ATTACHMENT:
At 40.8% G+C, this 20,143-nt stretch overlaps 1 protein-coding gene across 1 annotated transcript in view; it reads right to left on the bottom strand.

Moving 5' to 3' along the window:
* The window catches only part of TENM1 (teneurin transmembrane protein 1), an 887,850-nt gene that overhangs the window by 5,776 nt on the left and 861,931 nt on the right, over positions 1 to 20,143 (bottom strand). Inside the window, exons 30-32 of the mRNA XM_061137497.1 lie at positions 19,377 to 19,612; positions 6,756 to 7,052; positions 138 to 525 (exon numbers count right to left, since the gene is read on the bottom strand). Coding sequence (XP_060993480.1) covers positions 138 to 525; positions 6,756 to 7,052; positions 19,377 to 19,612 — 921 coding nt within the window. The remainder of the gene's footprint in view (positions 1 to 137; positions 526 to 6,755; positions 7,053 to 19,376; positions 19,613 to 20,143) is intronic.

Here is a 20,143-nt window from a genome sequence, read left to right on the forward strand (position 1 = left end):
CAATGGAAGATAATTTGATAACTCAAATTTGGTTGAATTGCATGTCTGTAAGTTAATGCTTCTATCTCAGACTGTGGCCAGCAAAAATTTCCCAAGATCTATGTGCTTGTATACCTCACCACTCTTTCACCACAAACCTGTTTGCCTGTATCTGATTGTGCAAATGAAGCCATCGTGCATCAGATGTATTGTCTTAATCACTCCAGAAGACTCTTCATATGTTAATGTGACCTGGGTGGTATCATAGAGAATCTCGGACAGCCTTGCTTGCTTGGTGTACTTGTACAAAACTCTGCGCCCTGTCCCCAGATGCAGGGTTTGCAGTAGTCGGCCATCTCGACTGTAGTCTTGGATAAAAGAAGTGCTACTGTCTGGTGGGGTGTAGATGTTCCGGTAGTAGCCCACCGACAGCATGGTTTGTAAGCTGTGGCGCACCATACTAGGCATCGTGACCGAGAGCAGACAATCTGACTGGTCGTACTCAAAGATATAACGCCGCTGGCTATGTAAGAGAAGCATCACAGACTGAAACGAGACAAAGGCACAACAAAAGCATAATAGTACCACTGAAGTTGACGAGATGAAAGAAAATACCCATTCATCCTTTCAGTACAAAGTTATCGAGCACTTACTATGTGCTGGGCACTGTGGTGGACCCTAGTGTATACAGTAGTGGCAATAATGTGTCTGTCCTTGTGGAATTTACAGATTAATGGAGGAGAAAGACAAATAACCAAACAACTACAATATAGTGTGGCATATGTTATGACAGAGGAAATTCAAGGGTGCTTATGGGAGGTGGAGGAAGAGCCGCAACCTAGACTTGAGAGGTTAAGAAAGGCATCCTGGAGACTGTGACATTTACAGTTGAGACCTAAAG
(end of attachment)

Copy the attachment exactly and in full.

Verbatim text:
At 40.8% G+C, this 20,143-nt stretch overlaps 1 protein-coding gene across 1 annotated transcript in view; it reads right to left on the bottom strand.

Moving 5' to 3' along the window:
* The window catches only part of TENM1 (teneurin transmembrane protein 1), an 887,850-nt gene that overhangs the window by 5,776 nt on the left and 861,931 nt on the right, over positions 1 to 20,143 (bottom strand). Inside the window, exons 30-32 of the mRNA XM_061137497.1 lie at positions 19,377 to 19,612; positions 6,756 to 7,052; positions 138 to 525 (exon numbers count right to left, since the gene is read on the bottom strand). Coding sequence (XP_060993480.1) covers positions 138 to 525; positions 6,756 to 7,052; positions 19,377 to 19,612 — 921 coding nt within the window. The remainder of the gene's footprint in view (positions 1 to 137; positions 526 to 6,755; positions 7,053 to 19,376; positions 19,613 to 20,143) is intronic.

Here is a 20,143-nt window from a genome sequence, read left to right on the forward strand (position 1 = left end):
CAATGGAAGATAATTTGATAACTCAAATTTGGTTGAATTGCATGTCTGTAAGTTAATGCTTCTATCTCAGACTGTGGCCAGCAAAAATTTCCCAAGATCTATGTGCTTGTATACCTCACCACTCTTTCACCACAAACCTGTTTGCCTGTATCTGATTGTGCAAATGAAGCCATCGTGCATCAGATGTATTGTCTTAATCACTCCAGAAGACTCTTCATATGTTAATGTGACCTGGGTGGTATCATAGAGAATCTCGGACAGCCTTGCTTGCTTGGTGTACTTGTACAAAACTCTGCGCCCTGTCCCCAGATGCAGGGTTTGCAGTAGTCGGCCATCTCGACTGTAGTCTTGGATAAAAGAAGTGCTACTGTCTGGTGGGGTGTAGATGTTCCGGTAGTAGCCCACCGACAGCATGGTTTGTAAGCTGTGGCGCACCATACTAGGCATCGTGACCGAGAGCAGACAATCTGACTGGTCGTACTCAAAGATATAACGCCGCTGGCTATGTAAGAGAAGCATCACAGACTGAAACGAGACAAAGGCACAACAAAAGCATAATAGTACCACTGAAGTTGACGAGATGAAAGAAAATACCCATTCATCCTTTCAGTACAAAGTTATCGAGCACTTACTATGTGCTGGGCACTGTGGTGGACCCTAGTGTATACAGTAGTGGCAATAATGTGTCTGTCCTTGTGGAATTTACAGATTAATGGAGGAGAAAGACAAATAACCAAACAACTACAATATAGTGTGGCATATGTTATGACAGAGGAAATTCAAGGGTGCTTATGGGAGGTGGAGGAAGAGCCGCAACCTAGACTTGAGAGGTTAAGAAAGGCATCCTGGAGACTGTGACATTTACAGTTGAGACCTAAAG